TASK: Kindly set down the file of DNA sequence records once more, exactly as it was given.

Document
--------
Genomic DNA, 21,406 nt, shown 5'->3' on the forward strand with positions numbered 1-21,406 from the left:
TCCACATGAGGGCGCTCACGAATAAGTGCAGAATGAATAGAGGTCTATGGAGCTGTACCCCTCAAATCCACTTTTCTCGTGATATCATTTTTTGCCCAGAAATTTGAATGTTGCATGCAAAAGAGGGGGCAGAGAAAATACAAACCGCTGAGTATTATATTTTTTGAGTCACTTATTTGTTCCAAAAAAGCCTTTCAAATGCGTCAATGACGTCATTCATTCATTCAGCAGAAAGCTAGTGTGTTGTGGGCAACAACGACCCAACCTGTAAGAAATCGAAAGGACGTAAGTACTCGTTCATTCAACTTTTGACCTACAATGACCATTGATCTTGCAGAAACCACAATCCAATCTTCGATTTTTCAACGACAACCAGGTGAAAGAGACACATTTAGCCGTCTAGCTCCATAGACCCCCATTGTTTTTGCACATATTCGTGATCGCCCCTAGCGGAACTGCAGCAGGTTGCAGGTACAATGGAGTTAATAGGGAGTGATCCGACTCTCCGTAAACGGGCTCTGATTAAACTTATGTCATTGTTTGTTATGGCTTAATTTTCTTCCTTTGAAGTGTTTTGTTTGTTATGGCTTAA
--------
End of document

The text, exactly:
Genomic DNA, 21,406 nt, shown 5'->3' on the forward strand with positions numbered 1-21,406 from the left:
TCCACATGAGGGCGCTCACGAATAAGTGCAGAATGAATAGAGGTCTATGGAGCTGTACCCCTCAAATCCACTTTTCTCGTGATATCATTTTTTGCCCAGAAATTTGAATGTTGCATGCAAAAGAGGGGGCAGAGAAAATACAAACCGCTGAGTATTATATTTTTTGAGTCACTTATTTGTTCCAAAAAAGCCTTTCAAATGCGTCAATGACGTCATTCATTCATTCAGCAGAAAGCTAGTGTGTTGTGGGCAACAACGACCCAACCTGTAAGAAATCGAAAGGACGTAAGTACTCGTTCATTCAACTTTTGACCTACAATGACCATTGATCTTGCAGAAACCACAATCCAATCTTCGATTTTTCAACGACAACCAGGTGAAAGAGACACATTTAGCCGTCTAGCTCCATAGACCCCCATTGTTTTTGCACATATTCGTGATCGCCCCTAGCGGAACTGCAGCAGGTTGCAGGTACAATGGAGTTAATAGGGAGTGATCCGACTCTCCGTAAACGGGCTCTGATTAAACTTATGTCATTGTTTGTTATGGCTTAATTTTCTTCCTTTGAAGTGTTTTGTTTGTTATGGCTTAA